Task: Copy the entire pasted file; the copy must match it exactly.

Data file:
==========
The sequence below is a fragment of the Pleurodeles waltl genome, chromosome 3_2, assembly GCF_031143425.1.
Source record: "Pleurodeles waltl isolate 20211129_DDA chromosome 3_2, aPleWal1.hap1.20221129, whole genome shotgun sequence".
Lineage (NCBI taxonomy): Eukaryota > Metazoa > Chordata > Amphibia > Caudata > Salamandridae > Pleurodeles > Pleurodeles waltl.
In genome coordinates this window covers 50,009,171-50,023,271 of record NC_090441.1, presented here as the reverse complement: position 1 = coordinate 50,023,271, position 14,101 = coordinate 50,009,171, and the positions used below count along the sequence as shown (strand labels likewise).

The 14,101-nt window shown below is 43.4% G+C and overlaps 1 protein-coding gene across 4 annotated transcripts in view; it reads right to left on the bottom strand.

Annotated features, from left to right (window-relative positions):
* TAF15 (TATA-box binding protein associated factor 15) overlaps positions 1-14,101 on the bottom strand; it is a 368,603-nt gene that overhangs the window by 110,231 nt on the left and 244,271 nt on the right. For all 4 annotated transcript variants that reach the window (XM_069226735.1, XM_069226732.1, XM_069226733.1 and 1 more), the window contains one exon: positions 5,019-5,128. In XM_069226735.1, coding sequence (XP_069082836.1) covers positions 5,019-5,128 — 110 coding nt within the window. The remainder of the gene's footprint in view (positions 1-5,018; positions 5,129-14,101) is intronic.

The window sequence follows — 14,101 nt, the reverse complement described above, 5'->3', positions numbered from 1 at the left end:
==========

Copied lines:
The sequence below is a fragment of the Pleurodeles waltl genome, chromosome 3_2, assembly GCF_031143425.1.
Source record: "Pleurodeles waltl isolate 20211129_DDA chromosome 3_2, aPleWal1.hap1.20221129, whole genome shotgun sequence".
Lineage (NCBI taxonomy): Eukaryota > Metazoa > Chordata > Amphibia > Caudata > Salamandridae > Pleurodeles > Pleurodeles waltl.
In genome coordinates this window covers 50,009,171-50,023,271 of record NC_090441.1, presented here as the reverse complement: position 1 = coordinate 50,023,271, position 14,101 = coordinate 50,009,171, and the positions used below count along the sequence as shown (strand labels likewise).

The 14,101-nt window shown below is 43.4% G+C and overlaps 1 protein-coding gene across 4 annotated transcripts in view; it reads right to left on the bottom strand.

Annotated features, from left to right (window-relative positions):
* TAF15 (TATA-box binding protein associated factor 15) overlaps positions 1-14,101 on the bottom strand; it is a 368,603-nt gene that overhangs the window by 110,231 nt on the left and 244,271 nt on the right. For all 4 annotated transcript variants that reach the window (XM_069226735.1, XM_069226732.1, XM_069226733.1 and 1 more), the window contains one exon: positions 5,019-5,128. In XM_069226735.1, coding sequence (XP_069082836.1) covers positions 5,019-5,128 — 110 coding nt within the window. The remainder of the gene's footprint in view (positions 1-5,018; positions 5,129-14,101) is intronic.

The window sequence follows — 14,101 nt, the reverse complement described above, 5'->3', positions numbered from 1 at the left end: